And the boys would earn daddy dollars for doing things such as chores, for exhibiting positive behavior and for also reading books. And Silas actually purchased his first bike from using daddy dollars. He had to earn 250 daddy dollars, and that allowed him to purchase his first bike. Now, yeah, you know, these are not real dollars. But to Silas, that experience of working hard to earn that money and to buy that bike was a very real experience for him. Also, in 2019, our family decided to take a trip to Tanzania. And so, you know, the boys were really excited about it. And I said, “Now, if you want to go to Tanzania — your dad and I are going — but if you want to go to Tanzania, you know what you got to do?” What do you think I told them? They’re going to have to buy their own airline ticket, yes. Now, the tickets to Tanzania were not cheap. They were 900 dollars apiece. Yeah. But check this out. This is what I just loved, was when I told the boys that they were going to have to buy their own ticket, Silas, remembering back to what he had done when he was about nine years old, he said to his brothers, “That’s easy, don’t worry about it. I’ll show you how to do it.” Yes. And sure enough, they worked hard over several months, and they did just that. They were able to earn enough money by selling their bracelets that I showed you earlier, and they all were able to go with their parents to Tanzania. So I would encourage you to make your kids pay for the things that they say they want.

The next is to reduce their prosperity. Now let’s admit it, kids today have a lot of stuff, right? And when you think about it, I understand this need and this desire as parents to want to give our kids experiences and things that maybe we did not have when we were children. But when we choose a parenting style of overindulging our children by providing them with too much, too soon, for too long, with no effort on their part, what we do is actually raise young people who are self-centered and entitled. And so when we, instead … In the [1800s], it’s interesting because Frederick Douglass made a statement that I thought was profound even in the [1800s], because we’re dealing with it today. And he said, “If you wish to make your son helpless, you need not cripple him with a bullet or a bludgeon, but simply place him beyond the reach of necessity and surround him with luxury and ease.” Still true today. Steve Jobs in a graduation speech, told the graduates to stay hungry. And what we love about entrepreneurs is their hustle. And oftentimes that hustle is rooted in a hunger for something. But if our kids never want for anything, what’s going to motivate them to take action? So I encourage you to reduce your kids’ prosperity.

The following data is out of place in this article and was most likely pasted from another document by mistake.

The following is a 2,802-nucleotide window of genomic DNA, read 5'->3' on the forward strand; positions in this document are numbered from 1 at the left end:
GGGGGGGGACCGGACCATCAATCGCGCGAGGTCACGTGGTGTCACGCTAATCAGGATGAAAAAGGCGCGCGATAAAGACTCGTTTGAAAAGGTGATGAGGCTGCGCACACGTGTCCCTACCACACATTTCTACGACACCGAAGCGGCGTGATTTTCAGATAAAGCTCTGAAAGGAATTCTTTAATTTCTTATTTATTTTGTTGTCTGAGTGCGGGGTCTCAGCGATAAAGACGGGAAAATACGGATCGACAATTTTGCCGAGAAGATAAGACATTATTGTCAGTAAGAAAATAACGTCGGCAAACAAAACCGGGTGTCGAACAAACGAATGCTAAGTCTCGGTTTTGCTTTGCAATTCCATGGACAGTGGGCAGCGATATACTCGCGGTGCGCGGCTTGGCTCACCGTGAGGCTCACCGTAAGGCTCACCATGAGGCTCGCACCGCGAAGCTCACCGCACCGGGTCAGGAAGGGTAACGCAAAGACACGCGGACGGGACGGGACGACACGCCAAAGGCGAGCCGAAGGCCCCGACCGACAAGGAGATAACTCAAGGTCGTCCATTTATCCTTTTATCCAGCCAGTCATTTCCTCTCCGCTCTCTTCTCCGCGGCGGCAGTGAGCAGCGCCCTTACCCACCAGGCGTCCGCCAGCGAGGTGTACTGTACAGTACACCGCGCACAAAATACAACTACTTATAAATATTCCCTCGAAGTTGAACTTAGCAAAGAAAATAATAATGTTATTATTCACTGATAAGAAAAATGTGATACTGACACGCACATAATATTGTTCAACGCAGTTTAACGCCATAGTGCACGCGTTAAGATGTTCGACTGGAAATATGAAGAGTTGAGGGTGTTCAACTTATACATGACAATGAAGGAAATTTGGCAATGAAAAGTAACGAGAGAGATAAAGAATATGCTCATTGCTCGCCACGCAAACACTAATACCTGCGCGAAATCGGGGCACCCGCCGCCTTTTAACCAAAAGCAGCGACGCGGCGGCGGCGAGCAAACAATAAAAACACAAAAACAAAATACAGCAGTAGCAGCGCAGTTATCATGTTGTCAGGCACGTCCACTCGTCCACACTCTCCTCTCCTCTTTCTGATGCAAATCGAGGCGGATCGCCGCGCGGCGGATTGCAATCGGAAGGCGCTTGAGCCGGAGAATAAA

Next is to let them be delight-directed. Entrepreneurs are lifelong learners. They learn to do, not simply to know. And when we encourage our children to seek out learning for the things that they are most interested in, they become learners who seek to learn to do because they’re teaching themselves as opposed to just simply pouring in information, which is sometimes what we get in our education system. And so this is my my son Isaiah. His delight is drawing. And so he spends hours drawing, and he seeks out classes [that] teach him how to draw. And he was recently awarded an award by the Smithsonian Museum of African Art for creating — this superhero, from looking at a piece of art in the museum. And he designed this. But now Isaiah is designing logos for people. Yeah, yeah, I love it. So give them room and space to follow their delights. And then lastly, let them solve their own problems.

Entrepreneurs are problem solvers, and as parents it is our natural instinct to want to step in and help our kids solve their problems. But when we do that all of the time, we kind of squelch the potential that they have to discover new things about themselves, new capabilities that they might have. It squelches their ability to go out and find the answers for themselves.

So I want you to think about those five things as you begin to raise up young people. And yeah, you know what? It’s very likely that my boys may not choose business ownership when they grow up. And that’s OK. Because whether a child chooses to build a company or become an employee, it doesn’t matter, because every kid needs to learn how to think like an entrepreneur.

And the sooner we do this as parents, create an environment at home where they have the opportunity and multiple occasions to challenge their beliefs about what’s possible within them, to step outside of their comfort zone, to take risks, to learn from failure, to bounce back from rejection, then the sooner we’ll put them on the path of living out their potential to lead very fulfilling and successful lives.

Thank you.

「立ち直る力と自立した子供を育てるための 5 つの子育てのヒント(5 Parenting Tips for Raising Resilient, Self-Reliant Kids)」の和訳